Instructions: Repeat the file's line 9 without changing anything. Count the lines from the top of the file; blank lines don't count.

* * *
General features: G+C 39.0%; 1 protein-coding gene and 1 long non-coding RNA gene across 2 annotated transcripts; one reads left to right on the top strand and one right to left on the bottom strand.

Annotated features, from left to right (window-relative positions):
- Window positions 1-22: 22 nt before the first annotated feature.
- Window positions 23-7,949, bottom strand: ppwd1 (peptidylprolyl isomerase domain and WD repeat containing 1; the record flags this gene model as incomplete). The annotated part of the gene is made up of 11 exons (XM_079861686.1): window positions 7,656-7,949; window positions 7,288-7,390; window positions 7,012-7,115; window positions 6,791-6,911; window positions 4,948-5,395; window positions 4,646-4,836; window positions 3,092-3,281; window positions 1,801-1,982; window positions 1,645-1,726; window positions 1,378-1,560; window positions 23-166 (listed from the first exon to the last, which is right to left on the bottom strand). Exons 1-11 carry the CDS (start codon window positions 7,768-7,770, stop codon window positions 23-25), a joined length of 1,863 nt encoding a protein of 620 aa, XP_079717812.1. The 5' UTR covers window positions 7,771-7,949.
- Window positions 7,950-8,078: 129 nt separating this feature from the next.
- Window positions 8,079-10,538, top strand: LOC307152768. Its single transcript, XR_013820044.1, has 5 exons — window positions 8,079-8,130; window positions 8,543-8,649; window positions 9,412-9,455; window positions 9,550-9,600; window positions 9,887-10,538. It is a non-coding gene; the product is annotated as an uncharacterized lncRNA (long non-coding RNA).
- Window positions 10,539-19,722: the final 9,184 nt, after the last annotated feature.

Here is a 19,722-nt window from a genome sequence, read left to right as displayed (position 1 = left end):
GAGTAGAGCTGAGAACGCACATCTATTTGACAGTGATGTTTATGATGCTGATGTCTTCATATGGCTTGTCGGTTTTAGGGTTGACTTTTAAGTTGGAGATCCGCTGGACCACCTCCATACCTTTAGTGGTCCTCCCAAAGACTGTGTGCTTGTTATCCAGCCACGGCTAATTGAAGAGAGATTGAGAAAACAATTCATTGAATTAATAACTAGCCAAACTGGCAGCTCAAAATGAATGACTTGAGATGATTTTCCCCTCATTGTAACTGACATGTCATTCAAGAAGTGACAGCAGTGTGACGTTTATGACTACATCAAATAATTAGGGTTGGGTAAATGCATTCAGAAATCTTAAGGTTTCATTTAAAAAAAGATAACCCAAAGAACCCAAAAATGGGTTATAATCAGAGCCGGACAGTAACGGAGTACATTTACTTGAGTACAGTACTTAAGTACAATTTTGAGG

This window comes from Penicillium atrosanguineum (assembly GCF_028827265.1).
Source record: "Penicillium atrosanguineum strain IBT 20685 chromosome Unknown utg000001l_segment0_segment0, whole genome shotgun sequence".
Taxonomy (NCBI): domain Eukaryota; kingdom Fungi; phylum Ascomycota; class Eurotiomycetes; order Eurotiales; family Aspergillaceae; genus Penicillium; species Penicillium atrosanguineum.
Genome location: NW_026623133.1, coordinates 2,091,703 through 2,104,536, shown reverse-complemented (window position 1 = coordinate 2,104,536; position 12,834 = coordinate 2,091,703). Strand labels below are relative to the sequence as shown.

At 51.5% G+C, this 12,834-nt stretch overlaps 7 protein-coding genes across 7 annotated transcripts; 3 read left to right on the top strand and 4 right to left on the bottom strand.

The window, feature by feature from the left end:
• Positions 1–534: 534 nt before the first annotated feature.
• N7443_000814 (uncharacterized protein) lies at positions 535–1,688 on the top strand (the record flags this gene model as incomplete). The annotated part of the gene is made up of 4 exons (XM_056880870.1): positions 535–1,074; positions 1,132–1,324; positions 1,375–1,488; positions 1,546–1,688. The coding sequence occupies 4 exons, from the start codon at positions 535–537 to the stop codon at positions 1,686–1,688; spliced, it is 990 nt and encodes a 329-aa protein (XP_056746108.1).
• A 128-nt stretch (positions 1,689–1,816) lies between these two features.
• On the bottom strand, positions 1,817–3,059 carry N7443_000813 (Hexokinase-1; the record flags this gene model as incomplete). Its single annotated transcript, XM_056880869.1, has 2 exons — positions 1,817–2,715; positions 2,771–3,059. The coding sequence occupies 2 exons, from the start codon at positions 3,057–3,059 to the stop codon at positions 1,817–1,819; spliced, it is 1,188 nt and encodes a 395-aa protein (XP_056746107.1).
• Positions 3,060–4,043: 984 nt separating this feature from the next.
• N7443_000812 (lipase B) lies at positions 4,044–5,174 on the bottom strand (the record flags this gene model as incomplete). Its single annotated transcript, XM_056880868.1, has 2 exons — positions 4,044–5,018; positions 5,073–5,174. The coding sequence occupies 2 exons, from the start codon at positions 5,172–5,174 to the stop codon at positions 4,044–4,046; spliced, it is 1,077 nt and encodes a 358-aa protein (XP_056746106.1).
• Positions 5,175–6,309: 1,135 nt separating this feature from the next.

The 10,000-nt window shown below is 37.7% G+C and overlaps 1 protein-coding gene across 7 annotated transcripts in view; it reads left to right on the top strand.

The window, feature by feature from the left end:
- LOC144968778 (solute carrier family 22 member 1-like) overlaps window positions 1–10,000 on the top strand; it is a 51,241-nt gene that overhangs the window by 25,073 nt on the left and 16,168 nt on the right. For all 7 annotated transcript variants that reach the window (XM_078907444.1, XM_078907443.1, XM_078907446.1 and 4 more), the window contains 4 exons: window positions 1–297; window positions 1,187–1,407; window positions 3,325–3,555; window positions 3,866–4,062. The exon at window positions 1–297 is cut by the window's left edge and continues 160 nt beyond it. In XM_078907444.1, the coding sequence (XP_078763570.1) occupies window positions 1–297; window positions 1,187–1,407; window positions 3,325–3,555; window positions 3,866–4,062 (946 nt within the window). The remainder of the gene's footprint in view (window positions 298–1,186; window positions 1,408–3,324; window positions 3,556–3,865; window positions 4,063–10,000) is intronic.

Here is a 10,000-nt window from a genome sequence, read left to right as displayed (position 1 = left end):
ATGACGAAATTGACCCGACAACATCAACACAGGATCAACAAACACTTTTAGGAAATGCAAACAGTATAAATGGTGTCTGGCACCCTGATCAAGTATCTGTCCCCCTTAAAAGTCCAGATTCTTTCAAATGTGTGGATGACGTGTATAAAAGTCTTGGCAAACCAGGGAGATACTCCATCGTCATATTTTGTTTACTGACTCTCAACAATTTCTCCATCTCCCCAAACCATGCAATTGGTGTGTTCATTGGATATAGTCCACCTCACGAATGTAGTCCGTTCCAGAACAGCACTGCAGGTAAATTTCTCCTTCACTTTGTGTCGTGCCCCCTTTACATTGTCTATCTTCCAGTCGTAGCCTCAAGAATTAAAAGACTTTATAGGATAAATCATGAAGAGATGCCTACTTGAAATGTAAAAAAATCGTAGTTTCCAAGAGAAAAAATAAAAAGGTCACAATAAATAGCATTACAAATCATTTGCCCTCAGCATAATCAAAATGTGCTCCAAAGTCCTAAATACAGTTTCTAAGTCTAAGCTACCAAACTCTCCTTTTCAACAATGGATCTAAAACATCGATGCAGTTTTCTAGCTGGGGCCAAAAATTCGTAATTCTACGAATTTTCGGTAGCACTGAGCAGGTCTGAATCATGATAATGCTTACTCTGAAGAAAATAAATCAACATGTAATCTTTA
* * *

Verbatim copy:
GAGTAGAGCTGAGAACGCACATCTATTTGACAGTGATGTTTATGATGCTGATGTCTTCATATGGCTTGTCGGTTTTAGGGTTGACTTTTAAGTTGGAGATCCGCTGGACCACCTCCATACCTTTAGTGGTCCTCCCAAAGACTGTGTGCTTGTTATCCAGCCACGGCTAATTGAAGAGAGATTGAGAAAACAATTCATTGAATTAATAACTAGCCAAACTGGCAGCTCAAAATGAATGACTTGAGATGATTTTCCCCTCATTGTAACTGACATGTCATTCAAGAAGTGACAGCAGTGTGACGTTTATGACTACATCAAATAATTAGGGTTGGGTAAATGCATTCAGAAATCTTAAGGTTTCATTTAAAAAAAGATAACCCAAAGAACCCAAAAATGGGTTATAATCAGAGCCGGACAGTAACGGAGTACATTTACTTGAGTACAGTACTTAAGTACAATTTTGAGG